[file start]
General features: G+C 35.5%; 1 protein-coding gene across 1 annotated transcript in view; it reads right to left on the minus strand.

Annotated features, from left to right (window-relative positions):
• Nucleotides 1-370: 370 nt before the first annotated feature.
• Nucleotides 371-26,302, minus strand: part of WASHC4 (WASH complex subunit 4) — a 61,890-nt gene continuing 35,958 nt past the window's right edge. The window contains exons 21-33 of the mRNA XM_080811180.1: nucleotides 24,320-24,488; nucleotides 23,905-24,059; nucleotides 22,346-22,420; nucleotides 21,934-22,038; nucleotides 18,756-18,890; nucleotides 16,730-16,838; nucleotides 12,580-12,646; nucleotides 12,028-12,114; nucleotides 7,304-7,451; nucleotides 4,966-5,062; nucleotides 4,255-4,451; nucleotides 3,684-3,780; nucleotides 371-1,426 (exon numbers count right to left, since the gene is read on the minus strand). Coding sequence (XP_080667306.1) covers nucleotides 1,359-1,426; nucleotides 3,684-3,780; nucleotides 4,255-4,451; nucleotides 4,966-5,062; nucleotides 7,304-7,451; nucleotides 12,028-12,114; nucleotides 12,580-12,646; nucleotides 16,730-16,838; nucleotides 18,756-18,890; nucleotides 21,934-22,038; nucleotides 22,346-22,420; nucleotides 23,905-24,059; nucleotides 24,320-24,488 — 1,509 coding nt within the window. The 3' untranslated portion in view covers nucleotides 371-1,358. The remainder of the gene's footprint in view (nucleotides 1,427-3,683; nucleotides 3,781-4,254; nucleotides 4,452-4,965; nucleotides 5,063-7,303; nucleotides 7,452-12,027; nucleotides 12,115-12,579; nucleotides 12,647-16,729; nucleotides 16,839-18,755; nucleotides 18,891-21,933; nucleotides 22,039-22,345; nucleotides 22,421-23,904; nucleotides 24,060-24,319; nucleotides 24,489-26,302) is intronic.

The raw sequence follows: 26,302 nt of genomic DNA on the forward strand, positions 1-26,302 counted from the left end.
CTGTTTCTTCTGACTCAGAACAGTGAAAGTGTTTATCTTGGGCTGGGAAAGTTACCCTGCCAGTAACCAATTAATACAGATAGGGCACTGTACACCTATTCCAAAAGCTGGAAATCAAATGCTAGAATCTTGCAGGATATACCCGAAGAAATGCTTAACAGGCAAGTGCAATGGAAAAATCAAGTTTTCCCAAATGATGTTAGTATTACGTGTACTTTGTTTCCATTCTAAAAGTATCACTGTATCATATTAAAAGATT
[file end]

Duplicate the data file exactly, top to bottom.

General features: G+C 35.5%; 1 protein-coding gene across 1 annotated transcript in view; it reads right to left on the minus strand.

Annotated features, from left to right (window-relative positions):
• Nucleotides 1-370: 370 nt before the first annotated feature.
• Nucleotides 371-26,302, minus strand: part of WASHC4 (WASH complex subunit 4) — a 61,890-nt gene continuing 35,958 nt past the window's right edge. The window contains exons 21-33 of the mRNA XM_080811180.1: nucleotides 24,320-24,488; nucleotides 23,905-24,059; nucleotides 22,346-22,420; nucleotides 21,934-22,038; nucleotides 18,756-18,890; nucleotides 16,730-16,838; nucleotides 12,580-12,646; nucleotides 12,028-12,114; nucleotides 7,304-7,451; nucleotides 4,966-5,062; nucleotides 4,255-4,451; nucleotides 3,684-3,780; nucleotides 371-1,426 (exon numbers count right to left, since the gene is read on the minus strand). Coding sequence (XP_080667306.1) covers nucleotides 1,359-1,426; nucleotides 3,684-3,780; nucleotides 4,255-4,451; nucleotides 4,966-5,062; nucleotides 7,304-7,451; nucleotides 12,028-12,114; nucleotides 12,580-12,646; nucleotides 16,730-16,838; nucleotides 18,756-18,890; nucleotides 21,934-22,038; nucleotides 22,346-22,420; nucleotides 23,905-24,059; nucleotides 24,320-24,488 — 1,509 coding nt within the window. The 3' untranslated portion in view covers nucleotides 371-1,358. The remainder of the gene's footprint in view (nucleotides 1,427-3,683; nucleotides 3,781-4,254; nucleotides 4,452-4,965; nucleotides 5,063-7,303; nucleotides 7,452-12,027; nucleotides 12,115-12,579; nucleotides 12,647-16,729; nucleotides 16,839-18,755; nucleotides 18,891-21,933; nucleotides 22,039-22,345; nucleotides 22,421-23,904; nucleotides 24,060-24,319; nucleotides 24,489-26,302) is intronic.

The raw sequence follows: 26,302 nt of genomic DNA on the forward strand, positions 1-26,302 counted from the left end.
CTGTTTCTTCTGACTCAGAACAGTGAAAGTGTTTATCTTGGGCTGGGAAAGTTACCCTGCCAGTAACCAATTAATACAGATAGGGCACTGTACACCTATTCCAAAAGCTGGAAATCAAATGCTAGAATCTTGCAGGATATACCCGAAGAAATGCTTAACAGGCAAGTGCAATGGAAAAATCAAGTTTTCCCAAATGATGTTAGTATTACGTGTACTTTGTTTCCATTCTAAAAGTATCACTGTATCATATTAAAAGATT